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SUDDENLY, WHAT'S GOOD FOR BUSINESS IS GOOD FOR ISRAEL
Just a couple of years ago, Koor Industries Ltd. was a sad reflection of Israel's sorry economy. With debt of $1 billion, the cement-to-electronics conglomerate was on the edge of collapse. But like Israel's economy, Koor has undergone a remarkable turnaround recently. In late November, a slimmed-down Koor reported record quarterly profits. Things are going so well, says Benjamin D. Gaon, Koor's ebullient CEO, that a $94 million debt repayment to Israeli banks will likely be completed by yearend--instead of 2003.
Suddenly, Israel's volatile economy is riding high. Part of the credit goes to the five-month-old, Labor-dominated government of Prime Minister Yitzhak Rabin. Ironically, for years, the Labor Party symbolized heavy regulation, big unions, and the welfare state. But now, Labor leaders are pushing business-oriented programs, including corporate tax cuts and stepped-up privatization.
JOB CRUNCH. An unemployment rate of over 11% remains a tough problem, however. Hundreds of thousands of former Soviet Jews have flooded the labor market over the past several years. So far, Rabin has avoided quick-fix solutions, such as make-work schemes. "For the first time, we have a government whose task is a real economic turnaround," says Koor's Gaon.
To be sure, part of Labor's success has been luck. Like Bill Clinton in the U.S., Rabin inherited an economy that was already beginning to pick up speed. And now, it's expanding at a substantial 6.5%. Meanwhile, inflation, the economy's traditional Achilles' heel, is below 10%--its lowest level in 20 years.
Israel's economy was bolstered by the opening of peace talks with the Arab states in October, 1991. Multinationals that had shied away from Israel for fear of the Arab world's 45-year-old economic boycott are now knocking at the door. In recent months, such Japanese carmakers as Toyota Motor Corp. and Nissan Motor Co. have set up their first Israeli distributorships. Pepsi-Cola International, traditionally a major player in Arab countries, entered the Israeli market last April. Other newcomers include McDonald's Corp. and food giant CPC International Inc.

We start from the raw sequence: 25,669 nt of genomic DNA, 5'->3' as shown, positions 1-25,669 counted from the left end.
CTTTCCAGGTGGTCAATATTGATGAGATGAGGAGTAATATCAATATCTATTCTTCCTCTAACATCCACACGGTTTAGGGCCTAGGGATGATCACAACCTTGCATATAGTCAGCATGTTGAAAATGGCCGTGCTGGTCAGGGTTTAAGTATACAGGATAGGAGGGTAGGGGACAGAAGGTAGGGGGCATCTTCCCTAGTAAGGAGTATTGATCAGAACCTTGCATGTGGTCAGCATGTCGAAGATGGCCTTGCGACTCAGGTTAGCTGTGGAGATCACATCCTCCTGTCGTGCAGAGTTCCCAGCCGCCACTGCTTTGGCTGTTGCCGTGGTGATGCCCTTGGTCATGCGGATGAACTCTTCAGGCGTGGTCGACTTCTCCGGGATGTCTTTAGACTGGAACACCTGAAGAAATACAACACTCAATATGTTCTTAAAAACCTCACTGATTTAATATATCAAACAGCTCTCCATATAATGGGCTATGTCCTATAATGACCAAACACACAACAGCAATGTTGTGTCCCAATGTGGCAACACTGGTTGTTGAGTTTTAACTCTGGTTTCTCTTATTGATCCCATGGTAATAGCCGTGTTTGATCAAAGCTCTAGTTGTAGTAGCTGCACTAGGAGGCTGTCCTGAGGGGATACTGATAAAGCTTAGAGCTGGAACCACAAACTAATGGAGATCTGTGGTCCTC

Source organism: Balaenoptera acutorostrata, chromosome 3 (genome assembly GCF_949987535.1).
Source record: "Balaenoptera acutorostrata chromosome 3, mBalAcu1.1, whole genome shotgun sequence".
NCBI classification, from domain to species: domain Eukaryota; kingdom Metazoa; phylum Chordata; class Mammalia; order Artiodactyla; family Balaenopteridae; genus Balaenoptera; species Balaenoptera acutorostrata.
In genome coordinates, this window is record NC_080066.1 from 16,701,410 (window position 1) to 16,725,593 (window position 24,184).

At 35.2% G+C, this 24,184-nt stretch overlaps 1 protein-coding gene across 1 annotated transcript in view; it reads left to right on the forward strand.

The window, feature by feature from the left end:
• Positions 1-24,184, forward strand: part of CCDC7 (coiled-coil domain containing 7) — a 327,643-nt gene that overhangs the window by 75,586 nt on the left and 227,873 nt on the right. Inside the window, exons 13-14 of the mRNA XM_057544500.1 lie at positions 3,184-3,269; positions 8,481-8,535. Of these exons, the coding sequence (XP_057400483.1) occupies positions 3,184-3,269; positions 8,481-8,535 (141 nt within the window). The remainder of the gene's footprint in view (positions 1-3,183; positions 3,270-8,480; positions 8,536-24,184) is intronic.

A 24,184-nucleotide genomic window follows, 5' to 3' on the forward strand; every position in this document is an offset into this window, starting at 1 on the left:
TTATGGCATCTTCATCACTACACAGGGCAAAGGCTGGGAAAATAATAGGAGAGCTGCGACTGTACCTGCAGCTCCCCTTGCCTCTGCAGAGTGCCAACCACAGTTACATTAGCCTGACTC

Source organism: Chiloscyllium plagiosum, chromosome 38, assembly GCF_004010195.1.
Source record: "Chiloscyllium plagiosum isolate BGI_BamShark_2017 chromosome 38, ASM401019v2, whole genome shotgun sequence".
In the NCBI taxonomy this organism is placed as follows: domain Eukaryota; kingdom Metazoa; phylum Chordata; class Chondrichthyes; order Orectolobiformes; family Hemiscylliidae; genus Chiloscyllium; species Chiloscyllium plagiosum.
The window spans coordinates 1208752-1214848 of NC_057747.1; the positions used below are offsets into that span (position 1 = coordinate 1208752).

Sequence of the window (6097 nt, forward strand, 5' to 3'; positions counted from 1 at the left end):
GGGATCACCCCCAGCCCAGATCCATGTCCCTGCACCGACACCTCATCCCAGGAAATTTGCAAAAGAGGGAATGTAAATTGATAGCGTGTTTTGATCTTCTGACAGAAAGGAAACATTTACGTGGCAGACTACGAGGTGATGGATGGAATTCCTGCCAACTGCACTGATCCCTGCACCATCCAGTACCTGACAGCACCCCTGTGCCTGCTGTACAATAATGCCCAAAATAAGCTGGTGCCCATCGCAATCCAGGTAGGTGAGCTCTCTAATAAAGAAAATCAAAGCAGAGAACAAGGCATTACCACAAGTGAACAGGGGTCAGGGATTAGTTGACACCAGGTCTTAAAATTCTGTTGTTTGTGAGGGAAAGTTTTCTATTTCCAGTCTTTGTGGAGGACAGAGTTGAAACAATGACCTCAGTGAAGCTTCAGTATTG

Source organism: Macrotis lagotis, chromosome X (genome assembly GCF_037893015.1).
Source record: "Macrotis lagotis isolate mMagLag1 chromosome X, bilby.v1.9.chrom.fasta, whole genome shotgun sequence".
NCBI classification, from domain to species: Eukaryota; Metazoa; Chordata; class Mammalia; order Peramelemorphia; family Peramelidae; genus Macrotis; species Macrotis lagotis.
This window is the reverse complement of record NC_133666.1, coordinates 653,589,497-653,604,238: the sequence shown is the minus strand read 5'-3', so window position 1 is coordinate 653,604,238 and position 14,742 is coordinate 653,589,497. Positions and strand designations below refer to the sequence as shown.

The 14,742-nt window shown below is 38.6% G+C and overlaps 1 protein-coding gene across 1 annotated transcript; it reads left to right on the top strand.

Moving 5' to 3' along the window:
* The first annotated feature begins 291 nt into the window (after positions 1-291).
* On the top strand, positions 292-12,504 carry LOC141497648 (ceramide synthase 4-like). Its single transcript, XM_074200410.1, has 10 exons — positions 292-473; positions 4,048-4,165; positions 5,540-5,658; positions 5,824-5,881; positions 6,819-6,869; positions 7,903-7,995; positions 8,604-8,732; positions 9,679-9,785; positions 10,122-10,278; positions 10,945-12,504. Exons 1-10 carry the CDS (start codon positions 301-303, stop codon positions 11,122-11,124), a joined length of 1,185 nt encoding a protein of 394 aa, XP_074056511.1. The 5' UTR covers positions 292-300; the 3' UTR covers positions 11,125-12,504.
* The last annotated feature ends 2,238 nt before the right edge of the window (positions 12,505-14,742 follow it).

And thanks to the Bank of Israel's policy shift in late 1991 to gradually devalue the shekel, exports are up by almost 10% so far this year. That export boom will continue into 1993, industrialists say. "Exports are really starting to revive the whole economy," says Eitan Sheshinsky, an economist brought in to head Hevrat Haovdim, which administers the multibillion-dollar industrial and financial holdings of Israel's trade union federation, the Histadrut. The result: a big hike in corporate profits.
EAGER BUYERS. And in the high-tech sector, Israeli companies that have gone public in the U.S., such as Scitex, ECI Telecom, Lannet Data Communications, and Teledata Communications, are now among Wall Street's most stellar performers. Shares in Tadiran Ltd., Koor's $800 million electronics subsidiary, have doubled in value since they were floated last July on the New York Stock Exchange. Back home, the Tel Aviv Stock Exchange is up by over 70% this year (chart).
The stock market surge, in turn, makes privatization easier. In November, the Israeli government easily sold its $200 million stake in Israel Discount Bank Ltd., one of the country's largest. Next year, Jerusalem is looking at possible sell-offs of El Al and stakes in Bank Leumi and Bank Hapoalim, which together dominate Israeli finance.
Of course, setbacks could occur. Rabin's government is under increasing pressure to get some concrete results from the sputtering peace negotiations with the Palestinians and the Arab states. Jerusalem's recent offer to return parts of the Golan Heights to Syria both angered many Israelis and failed to win a peace deal from Syrian President Hafez al-Assad.
But economics will likely be the underpinning of any future peace agreement. Forming a regional market among Israel, Jordan, and the 1.8 million Palestinians of the occupied West Bank and Gaza Strip is essential for peace to last. "The first step toward Palestinian autonomy will be an economic step, and we want to be involved," says Koor's Gaon. His group is already studying potential Palestinian partners. With a little luck, Israel's current business boom could help out more than just Israel.John Rossant in Rome and Neal Sandler in Jerusalem